Lack of skilled workers in Malta's iGaming industry

Tyler Durden

Staff member
Trusted user
Jul 2, 2016
The Malta Gaming Authority has now addressed in a new report, the shortage of skilled workers in the field of Online Casinos. At the end of 2017, almost 800 jobs were vacant in the Malta iGaming industry. The largest share of this was due to a lack of programmers.


In 2017, 5,861 full-time employees in Malta were employed in the Online Gaming industry. During the year, the number of employees in this sector increased by 10%. At the same time, however, 781 posts were not filled, the biggest Problem being that companies do not find skilled workers with the required qualifications.

The gambling industry is very strong in Malta. In 2017, the sector had a gross value added of 1.1 billion euros. The sector accounts for 11% of the Maltese Economy. Compared with 2016, there was a further increase of 10%. There are currently 294 gaming companies in Malta that could have generated a total of 6,673 full-time jobs.

Although the labour market in gambling companies accounts for only 4% of the total labour market of Malta, it must be seen that the gross value added In this sector is significantly higher than in other sectors. The Gaming Authority of Malta has therefore launched a survey among the gambling providers and asked the reasons for the vacancies.

In which areas are labour force sought?
It was found that the vacant positions can be divided into 6 categories:
  1. Game development and operation
  2. Data analysis
  3. Marketing
  4. Legal and risk and compliance assessment Management
  5. Technology
  6. Finance, payments and human resources
In the field of game development and operation, 269 posts are vacant. That is 35% of the unoccupied jobs. 183 jobs (23%) were not filled in Marketing. In addition, 135 iGaming technology positions were missing (17%). In the area of law and risk assessment, 84 posts were open. 67 employees were absent in the financial sector and the human resources department, while only 43 were not employed in data analysis.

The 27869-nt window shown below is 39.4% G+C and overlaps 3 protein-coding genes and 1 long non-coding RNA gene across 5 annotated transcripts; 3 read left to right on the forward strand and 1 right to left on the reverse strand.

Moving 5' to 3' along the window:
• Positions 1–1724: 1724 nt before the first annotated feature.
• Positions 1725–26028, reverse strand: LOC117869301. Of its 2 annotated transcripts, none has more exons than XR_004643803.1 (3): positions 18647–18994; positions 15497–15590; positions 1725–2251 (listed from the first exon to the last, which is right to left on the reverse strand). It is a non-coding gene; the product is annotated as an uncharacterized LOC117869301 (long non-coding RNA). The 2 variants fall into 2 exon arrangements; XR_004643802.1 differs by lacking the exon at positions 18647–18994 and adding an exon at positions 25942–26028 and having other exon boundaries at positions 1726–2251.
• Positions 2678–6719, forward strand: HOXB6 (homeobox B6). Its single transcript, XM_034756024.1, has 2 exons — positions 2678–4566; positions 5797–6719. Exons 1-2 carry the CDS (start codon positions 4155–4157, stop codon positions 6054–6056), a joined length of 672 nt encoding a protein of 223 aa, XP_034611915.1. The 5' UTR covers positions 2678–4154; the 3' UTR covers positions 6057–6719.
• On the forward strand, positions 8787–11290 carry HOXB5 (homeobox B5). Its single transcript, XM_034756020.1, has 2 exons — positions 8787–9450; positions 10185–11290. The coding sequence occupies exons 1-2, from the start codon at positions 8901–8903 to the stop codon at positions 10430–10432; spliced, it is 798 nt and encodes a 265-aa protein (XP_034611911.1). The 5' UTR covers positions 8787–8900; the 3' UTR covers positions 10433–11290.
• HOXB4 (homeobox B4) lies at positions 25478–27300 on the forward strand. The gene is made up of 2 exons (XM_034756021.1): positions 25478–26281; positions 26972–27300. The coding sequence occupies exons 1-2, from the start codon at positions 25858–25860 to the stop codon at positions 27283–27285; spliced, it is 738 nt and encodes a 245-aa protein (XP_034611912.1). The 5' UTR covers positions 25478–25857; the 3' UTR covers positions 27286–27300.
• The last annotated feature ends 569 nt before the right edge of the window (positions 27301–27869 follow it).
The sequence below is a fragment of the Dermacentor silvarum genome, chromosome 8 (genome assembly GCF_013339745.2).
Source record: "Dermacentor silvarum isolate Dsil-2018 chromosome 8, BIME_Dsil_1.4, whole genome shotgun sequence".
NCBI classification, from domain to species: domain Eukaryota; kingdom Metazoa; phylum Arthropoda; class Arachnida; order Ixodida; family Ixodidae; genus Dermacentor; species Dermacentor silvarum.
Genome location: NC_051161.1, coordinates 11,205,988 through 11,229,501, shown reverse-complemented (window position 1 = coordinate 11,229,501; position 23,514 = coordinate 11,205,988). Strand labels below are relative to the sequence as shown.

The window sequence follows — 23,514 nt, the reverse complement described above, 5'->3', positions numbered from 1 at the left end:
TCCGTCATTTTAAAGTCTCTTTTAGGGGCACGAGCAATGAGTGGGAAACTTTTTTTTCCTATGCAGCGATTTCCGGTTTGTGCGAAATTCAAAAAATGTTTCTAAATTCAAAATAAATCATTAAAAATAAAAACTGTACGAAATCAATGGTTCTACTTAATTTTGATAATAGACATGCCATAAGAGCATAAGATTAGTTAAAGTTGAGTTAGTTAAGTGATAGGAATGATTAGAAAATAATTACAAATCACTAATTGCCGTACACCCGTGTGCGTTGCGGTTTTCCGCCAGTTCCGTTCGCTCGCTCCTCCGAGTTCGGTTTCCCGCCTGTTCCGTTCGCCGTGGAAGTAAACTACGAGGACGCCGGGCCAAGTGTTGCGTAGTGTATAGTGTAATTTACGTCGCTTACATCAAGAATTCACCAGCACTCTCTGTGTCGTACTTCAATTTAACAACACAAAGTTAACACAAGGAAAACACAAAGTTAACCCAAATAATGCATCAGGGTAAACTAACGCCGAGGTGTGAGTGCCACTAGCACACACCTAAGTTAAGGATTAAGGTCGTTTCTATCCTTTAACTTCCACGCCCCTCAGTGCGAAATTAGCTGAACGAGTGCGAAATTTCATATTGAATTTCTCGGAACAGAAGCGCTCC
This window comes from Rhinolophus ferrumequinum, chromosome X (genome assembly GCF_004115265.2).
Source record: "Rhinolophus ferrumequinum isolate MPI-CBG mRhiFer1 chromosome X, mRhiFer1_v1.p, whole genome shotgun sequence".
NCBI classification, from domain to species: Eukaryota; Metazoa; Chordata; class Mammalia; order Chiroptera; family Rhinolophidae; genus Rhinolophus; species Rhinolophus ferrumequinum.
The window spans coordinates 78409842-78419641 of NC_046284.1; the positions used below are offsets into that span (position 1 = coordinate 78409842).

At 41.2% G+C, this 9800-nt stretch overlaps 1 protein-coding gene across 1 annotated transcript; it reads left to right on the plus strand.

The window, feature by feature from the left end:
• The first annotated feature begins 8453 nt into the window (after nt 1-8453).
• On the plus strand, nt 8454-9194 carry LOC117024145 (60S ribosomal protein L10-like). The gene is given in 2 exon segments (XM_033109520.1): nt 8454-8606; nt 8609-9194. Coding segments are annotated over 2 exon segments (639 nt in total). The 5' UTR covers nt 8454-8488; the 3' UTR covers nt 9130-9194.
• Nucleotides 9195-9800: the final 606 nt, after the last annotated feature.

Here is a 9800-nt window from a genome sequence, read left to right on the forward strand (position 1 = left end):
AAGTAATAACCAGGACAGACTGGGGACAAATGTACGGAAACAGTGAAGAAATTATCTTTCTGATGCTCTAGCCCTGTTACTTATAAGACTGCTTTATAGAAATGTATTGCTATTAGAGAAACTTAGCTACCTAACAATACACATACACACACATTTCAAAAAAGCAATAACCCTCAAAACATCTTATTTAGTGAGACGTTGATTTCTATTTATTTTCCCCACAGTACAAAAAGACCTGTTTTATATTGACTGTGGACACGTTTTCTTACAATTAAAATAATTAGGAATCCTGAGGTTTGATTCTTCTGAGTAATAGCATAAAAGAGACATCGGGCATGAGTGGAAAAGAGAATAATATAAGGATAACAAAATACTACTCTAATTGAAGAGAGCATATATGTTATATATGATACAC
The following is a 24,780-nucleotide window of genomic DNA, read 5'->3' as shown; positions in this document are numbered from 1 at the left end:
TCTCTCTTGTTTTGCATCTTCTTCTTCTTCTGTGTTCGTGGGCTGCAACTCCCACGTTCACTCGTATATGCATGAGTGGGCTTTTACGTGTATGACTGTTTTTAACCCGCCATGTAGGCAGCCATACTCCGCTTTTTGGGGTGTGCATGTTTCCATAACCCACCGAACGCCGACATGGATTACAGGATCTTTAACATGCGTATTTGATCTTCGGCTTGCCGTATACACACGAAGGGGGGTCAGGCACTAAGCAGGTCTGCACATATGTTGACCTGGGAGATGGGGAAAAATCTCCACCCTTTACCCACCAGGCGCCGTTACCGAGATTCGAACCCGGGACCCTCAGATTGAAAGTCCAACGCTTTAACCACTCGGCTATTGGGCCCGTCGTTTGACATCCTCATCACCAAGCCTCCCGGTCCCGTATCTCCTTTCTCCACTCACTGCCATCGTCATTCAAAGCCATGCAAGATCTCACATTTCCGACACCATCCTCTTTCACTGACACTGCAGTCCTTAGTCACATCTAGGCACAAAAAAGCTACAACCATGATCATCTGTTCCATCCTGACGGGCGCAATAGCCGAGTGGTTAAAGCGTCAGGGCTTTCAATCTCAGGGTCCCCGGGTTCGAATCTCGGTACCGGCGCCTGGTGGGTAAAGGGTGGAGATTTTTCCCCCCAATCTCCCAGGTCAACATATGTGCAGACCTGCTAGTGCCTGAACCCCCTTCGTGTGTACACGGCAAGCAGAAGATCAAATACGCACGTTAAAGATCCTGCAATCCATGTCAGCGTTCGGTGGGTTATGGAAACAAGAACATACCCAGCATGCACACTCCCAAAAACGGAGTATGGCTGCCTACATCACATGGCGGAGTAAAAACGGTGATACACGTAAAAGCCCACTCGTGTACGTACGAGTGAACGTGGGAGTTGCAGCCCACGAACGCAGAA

Reasons for the Vacancies
In the area of Marketing and technology, it was noted that demand in other sectors is also immense. A common Problem is finding programmers and designers on the island. Gambling companies were asked about the reasons for the vacancies.

7% of providers have indicated that the interest in working in the gambling sector is too low. Otherwise, the competitive pressure among firms looking for a labour force is very strong. About 23% saw it as a reason for the Vacancies. Otherwise, there is also a lack of experience (33%) among the workforce, or lack of qualifications among the applicants. In this area, there are not only lack of programming skills but also lack of foreign language skills.

Only 11% of the firms have indicated that the unoccupied posts represent only a small Problem for them. Only 2% had indicated that it is a Problem to interest workers from abroad.

What qualifications are really missing?
In the report itself, different skills are broken down for the different fields of work, which are important for the respective occupations. The Gaming Authority concludes that 67% of the jobs could actually be occupied by people coming directly from school if they are incorporated. Apart from the lack of Know-how in terms of programming, language problems are a main reason for vacancies.

What methods are used to find new players?
They had also tried to find out how gambling providers found new employees. Most (37%) had previously worked in the industry and were recruited. Around 24% are recruited from abroad and migrate to Malta. Another 24% is recruited from other industries in Malta. Only 11% of newly recruited staff come directly from the University. From the school or College come even only 4%.

What training measures do iGaming companies offer?
Further training is an important part of the working life of some sectors. In the iGaming sector, 55% of companies offer In-house Training. 21% of companies even train some of their employees abroad. In particular, technical training is usually carried out in the UK or Sweden.

Conclusion: No TOP without a qualified staff
The report makes it clear that the gambling sector in Malta needs qualified professionals. It is argued that firms should work better with the University of Malta, the Malta College for Arts, the science and Technology (MCAST) and the Institute of Tourism Studies (ITS) to address the shortage of skilled labour. I had already reported in May 2018 that gambling companies are looking for employees.

Ultimately, the shortage of skilled staff is also a Problem for the players. The German Support is sometimes not reachable, identity checks need to be longer (sometimes it is also due to other reasons), the games are not maintained well, the list could go on and on. If Malta wants to continue to grow in terms of iGaming, there is therefore a need for some improvement in the staff situation. Perhaps this survey and analysis is a first step to understand and then tackle a major Problem.